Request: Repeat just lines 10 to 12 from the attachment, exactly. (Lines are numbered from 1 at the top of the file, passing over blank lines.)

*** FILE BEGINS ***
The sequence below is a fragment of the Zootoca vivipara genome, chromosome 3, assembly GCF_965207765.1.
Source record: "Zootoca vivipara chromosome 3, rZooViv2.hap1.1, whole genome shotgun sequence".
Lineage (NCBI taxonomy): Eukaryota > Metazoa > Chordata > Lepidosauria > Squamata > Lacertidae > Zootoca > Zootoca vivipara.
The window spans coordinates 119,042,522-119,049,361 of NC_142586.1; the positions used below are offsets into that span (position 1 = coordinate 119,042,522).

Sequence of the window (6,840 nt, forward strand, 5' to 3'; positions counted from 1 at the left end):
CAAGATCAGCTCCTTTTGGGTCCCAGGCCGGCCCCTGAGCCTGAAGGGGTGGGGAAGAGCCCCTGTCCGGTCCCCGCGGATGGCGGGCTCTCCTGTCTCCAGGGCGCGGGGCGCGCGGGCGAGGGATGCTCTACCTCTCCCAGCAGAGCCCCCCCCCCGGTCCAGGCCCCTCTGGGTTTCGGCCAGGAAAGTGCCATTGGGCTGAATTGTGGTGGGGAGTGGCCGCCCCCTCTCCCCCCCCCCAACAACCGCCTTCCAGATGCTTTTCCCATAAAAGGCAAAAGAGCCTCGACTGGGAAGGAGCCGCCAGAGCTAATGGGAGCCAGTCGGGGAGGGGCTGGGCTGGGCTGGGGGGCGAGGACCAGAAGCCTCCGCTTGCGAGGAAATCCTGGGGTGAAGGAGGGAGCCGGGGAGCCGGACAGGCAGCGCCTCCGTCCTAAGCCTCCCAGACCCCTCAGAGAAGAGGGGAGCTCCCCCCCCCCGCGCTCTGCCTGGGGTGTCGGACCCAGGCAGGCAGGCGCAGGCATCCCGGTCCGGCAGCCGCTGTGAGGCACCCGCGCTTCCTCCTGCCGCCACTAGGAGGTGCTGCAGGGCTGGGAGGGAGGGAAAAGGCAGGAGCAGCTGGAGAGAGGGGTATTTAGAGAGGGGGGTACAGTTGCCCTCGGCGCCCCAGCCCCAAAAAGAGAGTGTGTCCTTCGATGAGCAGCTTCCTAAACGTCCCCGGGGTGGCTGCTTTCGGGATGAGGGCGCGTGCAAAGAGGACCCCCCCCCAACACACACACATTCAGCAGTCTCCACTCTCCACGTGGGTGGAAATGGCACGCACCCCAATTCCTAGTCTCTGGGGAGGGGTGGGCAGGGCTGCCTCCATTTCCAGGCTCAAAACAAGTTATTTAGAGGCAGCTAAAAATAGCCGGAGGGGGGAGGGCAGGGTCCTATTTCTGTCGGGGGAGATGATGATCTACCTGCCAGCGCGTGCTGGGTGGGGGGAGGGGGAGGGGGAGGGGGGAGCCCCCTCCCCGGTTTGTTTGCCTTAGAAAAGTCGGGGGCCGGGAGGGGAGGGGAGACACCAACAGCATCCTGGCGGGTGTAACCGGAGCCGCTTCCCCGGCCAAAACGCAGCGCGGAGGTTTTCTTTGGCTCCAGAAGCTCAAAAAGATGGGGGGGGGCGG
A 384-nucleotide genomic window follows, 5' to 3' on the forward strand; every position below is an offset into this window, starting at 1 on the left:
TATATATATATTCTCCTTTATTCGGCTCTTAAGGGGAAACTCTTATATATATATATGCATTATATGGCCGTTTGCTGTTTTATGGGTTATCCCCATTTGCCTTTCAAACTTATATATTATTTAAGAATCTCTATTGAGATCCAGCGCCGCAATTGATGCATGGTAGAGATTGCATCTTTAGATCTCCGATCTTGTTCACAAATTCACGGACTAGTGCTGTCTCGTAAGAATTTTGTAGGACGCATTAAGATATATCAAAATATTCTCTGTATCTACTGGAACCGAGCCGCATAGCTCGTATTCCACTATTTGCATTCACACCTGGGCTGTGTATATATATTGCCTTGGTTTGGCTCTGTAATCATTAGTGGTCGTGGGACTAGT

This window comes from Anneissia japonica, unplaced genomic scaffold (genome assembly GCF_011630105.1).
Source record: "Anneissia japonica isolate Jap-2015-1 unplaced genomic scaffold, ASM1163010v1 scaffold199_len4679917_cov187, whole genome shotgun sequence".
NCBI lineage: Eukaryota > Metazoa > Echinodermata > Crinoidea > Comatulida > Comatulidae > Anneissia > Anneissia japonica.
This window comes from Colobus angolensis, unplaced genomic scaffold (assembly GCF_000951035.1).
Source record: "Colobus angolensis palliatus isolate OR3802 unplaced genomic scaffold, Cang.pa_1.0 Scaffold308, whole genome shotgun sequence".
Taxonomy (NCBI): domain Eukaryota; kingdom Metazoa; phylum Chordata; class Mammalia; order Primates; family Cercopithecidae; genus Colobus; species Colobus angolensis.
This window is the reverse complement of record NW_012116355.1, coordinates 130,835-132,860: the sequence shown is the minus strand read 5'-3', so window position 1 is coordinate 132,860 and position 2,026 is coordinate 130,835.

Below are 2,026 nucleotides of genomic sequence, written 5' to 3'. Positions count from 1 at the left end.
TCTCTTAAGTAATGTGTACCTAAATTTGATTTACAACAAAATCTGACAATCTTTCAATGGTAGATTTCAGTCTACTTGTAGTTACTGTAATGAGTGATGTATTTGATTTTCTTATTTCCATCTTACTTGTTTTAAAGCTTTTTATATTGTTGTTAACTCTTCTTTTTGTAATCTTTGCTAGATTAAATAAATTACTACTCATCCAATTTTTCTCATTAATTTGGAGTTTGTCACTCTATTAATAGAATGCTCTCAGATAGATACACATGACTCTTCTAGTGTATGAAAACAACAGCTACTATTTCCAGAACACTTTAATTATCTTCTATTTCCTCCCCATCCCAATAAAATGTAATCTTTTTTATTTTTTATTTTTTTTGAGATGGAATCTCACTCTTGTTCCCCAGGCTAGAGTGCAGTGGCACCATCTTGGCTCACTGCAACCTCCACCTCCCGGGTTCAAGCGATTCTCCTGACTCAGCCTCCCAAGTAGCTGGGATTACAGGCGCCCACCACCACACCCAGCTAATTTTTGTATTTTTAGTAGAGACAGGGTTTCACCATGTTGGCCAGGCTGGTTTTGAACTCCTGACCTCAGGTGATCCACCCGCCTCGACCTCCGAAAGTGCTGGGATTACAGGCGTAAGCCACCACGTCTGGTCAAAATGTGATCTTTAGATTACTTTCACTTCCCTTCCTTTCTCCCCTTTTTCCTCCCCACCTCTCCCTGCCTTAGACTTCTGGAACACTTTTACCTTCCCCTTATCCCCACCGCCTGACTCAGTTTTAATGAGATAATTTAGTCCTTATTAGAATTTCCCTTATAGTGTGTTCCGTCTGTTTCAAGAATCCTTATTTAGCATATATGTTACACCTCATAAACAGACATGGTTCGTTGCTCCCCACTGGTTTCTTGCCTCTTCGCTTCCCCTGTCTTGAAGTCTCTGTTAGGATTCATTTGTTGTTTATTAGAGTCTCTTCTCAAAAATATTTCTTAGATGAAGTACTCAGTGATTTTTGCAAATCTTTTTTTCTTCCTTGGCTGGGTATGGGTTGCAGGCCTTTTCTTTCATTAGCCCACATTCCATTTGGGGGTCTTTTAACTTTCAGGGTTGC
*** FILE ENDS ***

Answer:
Source record: "Anneissia japonica isolate Jap-2015-1 unplaced genomic scaffold, ASM1163010v1 scaffold199_len4679917_cov187, whole genome shotgun sequence".
NCBI lineage: Eukaryota > Metazoa > Echinodermata > Crinoidea > Comatulida > Comatulidae > Anneissia > Anneissia japonica.
This window comes from Colobus angolensis, unplaced genomic scaffold (assembly GCF_000951035.1).